The legal industry lacks visionaries that are continuously looking for new and more efficient ways to do things.

Other industries employ a wider variety of talent and are more likely to have internal visionaries that drive innovation and change.

+ The Law

The law is constant and the industry does not like change.

+ The Billing Method

The strictly enforced billing method prevents firms from innovating, exploring, and adopting new ways/solutions. The intensive labor/cost approach to tasks, emails, phone calls, and meetings served their economic model well when things were simpler and change was much less critical.

With billable time filling the schedule, no non-billable time is available for thinking, planning, or meeting with advisors that are driving change.

Would attorneys be interested if they were offered a large bag filled with billable hours in exchange for a few hours in the think tank and a couple of non-billable consultations with the manufacturer of these billable hours?

YES, who wouldn’t be?

Re-engineering Legal Services Delivery

There are forward-thinking legal teams and service providers that have started re-engineering their legal services delivery methods with a focus on legal expertise, technology, and process.

Their results:

+ compressed delivery time and cost,
+ budget predictability,
+ efficiency,
+ and mitigated risk.

A holistic approach to Digitising a law firm includes

+ technology
+ process and project management
+ new models
+ new providers
+ new billing paradigms
+ knowledge management
+ inter-disciplinary approaches to business challenges that involve legal issues
+ new skills required of legal providers
+ and most importantly an openness to change.

A Decline in Business and Market Share

Several legal surveys indicate the need for law firm services has flattened and continues declining while overall legal demand has increased steadily.

This gap will keep growing as a result of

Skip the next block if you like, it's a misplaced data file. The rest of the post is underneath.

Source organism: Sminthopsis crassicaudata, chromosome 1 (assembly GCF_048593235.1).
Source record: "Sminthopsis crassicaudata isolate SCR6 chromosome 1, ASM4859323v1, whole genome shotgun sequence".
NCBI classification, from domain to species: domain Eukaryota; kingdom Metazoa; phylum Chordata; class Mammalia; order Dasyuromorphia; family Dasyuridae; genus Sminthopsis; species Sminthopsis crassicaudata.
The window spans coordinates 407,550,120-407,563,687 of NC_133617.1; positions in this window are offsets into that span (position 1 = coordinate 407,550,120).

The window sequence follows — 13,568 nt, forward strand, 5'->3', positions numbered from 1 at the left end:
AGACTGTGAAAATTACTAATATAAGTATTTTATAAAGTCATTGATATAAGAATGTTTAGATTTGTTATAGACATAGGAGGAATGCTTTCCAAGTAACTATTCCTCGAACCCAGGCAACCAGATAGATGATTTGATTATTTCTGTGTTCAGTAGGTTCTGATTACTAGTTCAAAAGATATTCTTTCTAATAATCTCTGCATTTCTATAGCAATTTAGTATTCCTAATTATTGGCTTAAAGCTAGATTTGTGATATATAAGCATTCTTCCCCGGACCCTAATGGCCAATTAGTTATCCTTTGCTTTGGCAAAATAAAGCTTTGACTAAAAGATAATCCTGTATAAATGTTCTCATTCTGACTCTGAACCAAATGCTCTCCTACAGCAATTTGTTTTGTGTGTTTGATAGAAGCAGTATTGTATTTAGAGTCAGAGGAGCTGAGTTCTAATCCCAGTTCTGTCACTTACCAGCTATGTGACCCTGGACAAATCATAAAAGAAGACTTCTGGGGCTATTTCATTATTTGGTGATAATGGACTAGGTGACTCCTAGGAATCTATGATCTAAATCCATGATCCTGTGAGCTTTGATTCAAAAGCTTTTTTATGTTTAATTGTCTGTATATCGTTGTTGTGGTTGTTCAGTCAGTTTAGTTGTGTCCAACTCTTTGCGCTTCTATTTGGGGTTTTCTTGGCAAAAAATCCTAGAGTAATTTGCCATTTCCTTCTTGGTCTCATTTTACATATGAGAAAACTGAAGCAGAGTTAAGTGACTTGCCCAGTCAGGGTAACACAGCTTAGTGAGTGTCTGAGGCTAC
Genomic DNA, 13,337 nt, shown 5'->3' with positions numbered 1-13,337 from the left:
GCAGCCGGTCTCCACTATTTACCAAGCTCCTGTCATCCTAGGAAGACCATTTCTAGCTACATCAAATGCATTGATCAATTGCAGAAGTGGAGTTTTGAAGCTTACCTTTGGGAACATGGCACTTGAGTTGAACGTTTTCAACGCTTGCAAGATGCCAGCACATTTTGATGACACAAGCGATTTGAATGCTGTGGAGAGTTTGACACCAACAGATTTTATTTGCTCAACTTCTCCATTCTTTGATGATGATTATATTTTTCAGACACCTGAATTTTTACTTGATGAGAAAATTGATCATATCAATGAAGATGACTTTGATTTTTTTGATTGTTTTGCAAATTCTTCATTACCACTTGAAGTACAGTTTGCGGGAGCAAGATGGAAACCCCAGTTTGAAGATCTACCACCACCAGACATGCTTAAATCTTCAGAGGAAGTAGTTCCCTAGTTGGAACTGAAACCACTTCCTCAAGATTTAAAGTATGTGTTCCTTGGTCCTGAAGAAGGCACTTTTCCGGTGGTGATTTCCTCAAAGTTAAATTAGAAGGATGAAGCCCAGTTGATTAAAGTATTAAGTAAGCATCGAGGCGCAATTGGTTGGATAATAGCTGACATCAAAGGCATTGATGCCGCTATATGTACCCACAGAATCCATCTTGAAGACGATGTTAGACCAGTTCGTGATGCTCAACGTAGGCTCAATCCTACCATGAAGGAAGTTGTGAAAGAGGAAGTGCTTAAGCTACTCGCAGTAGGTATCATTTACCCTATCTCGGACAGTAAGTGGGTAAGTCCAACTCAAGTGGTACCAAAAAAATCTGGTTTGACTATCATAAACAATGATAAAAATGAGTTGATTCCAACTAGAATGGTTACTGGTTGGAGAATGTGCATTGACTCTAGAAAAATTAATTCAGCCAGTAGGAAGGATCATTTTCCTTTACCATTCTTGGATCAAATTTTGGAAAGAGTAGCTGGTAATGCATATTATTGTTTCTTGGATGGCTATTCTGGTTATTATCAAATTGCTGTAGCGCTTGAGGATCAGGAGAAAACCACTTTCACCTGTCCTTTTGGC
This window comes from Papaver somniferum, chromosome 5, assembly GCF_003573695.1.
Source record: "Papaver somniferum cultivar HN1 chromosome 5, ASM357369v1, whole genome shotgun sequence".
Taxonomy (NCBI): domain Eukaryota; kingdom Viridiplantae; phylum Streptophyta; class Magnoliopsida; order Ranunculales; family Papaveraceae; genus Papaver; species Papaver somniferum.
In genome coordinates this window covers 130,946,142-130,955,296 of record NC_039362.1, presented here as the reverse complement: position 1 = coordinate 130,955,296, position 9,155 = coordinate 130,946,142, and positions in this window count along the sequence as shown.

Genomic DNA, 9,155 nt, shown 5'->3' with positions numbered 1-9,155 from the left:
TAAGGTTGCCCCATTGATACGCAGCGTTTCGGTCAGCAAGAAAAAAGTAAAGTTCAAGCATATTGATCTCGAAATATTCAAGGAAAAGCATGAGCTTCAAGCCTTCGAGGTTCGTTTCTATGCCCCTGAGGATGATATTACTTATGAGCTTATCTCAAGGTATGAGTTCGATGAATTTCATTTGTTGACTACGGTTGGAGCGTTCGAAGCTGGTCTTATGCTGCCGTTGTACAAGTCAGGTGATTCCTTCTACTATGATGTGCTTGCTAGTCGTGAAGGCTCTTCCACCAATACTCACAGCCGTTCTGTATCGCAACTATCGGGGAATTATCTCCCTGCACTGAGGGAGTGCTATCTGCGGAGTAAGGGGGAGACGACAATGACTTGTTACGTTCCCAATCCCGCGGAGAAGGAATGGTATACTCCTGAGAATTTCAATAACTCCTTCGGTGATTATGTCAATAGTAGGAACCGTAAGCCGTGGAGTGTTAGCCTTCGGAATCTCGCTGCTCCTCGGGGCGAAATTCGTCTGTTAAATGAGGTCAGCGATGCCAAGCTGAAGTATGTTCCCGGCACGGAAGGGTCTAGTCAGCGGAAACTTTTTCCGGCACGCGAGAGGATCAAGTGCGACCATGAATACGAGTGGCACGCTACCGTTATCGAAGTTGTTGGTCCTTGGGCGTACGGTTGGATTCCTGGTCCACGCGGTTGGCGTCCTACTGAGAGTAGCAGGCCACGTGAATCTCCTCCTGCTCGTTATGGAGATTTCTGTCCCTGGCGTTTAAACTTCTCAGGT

+ not embracing [ much less implementing ] digitisation

+ not differentiating themselves with reimagined effective service delivery, fit for this era

+ clinging on to old styles, models, and thinking

+ not caring about the quality of their service delivery and meeting client expectations

Legal teams remain ignorant towards clients complaining or questioning costs, inefficiency, poor customer experience, and a failure to understand their business or personal needs.

Clients of today are knowledgeable and have a whole new level of expectations.

Digitization is not just an internal focus. Its external focus ensures clients share in the benefits.

The [ internal ] characteristics of a fully digitized legal services provider is

+ Customer-Centric
+ Tech & Process Enabled
+ Digitally Secured
+ Mostly Paperless
+ Accessible To Clients In Real-Time
+ Agile
+ Diverse
+ Intelligent
+ Multi-Disciplinary,
+ Enterprise-Focused
+ Globally Branded
+ Scalable

[ external ] digitized legal service delivery is

+ driven by client demands and expectations
+ more efficient,
+ cost-effective
+ accessible from anywhere
+ process driven
+ communicates transparently
+ & metric-based


I would like to leave a final thought for every legal practitioner on the current reality their law firms are already facing.

The law is an enormous industry with incredible significance. It is one of the oldest industries with the sole purpose of preventing the world from collapsing into total chaos by maintaining order.

Protecting the world’s legal systems and ensuring it remains capable to serve their purpose ought to be a priority for everyone in the ecosystem.

Yet, law firms are doing little to nothing to re-engineer their delivery methods to keep up with the world.

They hardly have the willingness to listen, make time available, or even respond to the consulting and advisory firms that have adopted this responsibility.

To move forward, attorneys need to take a hard look at the reasons behind their non-participation:

+ Their economic model
+ Their structures and processes
+ and their short-sightedness that is driven by greed.

Clients are frustrated, expectations are not being satisfied and they are more than willing to seek other options that can.

Getting this right will separate the law firms of the future from the law firms that used to practice.

Let’s have a chat about this, I am open to a free video consultation with you.

Carl Wallace | CEO



Carl Niklaus Wallace

A forward thinker that solves today's problems with solutions of tomorrow. [ founder of dewly ] -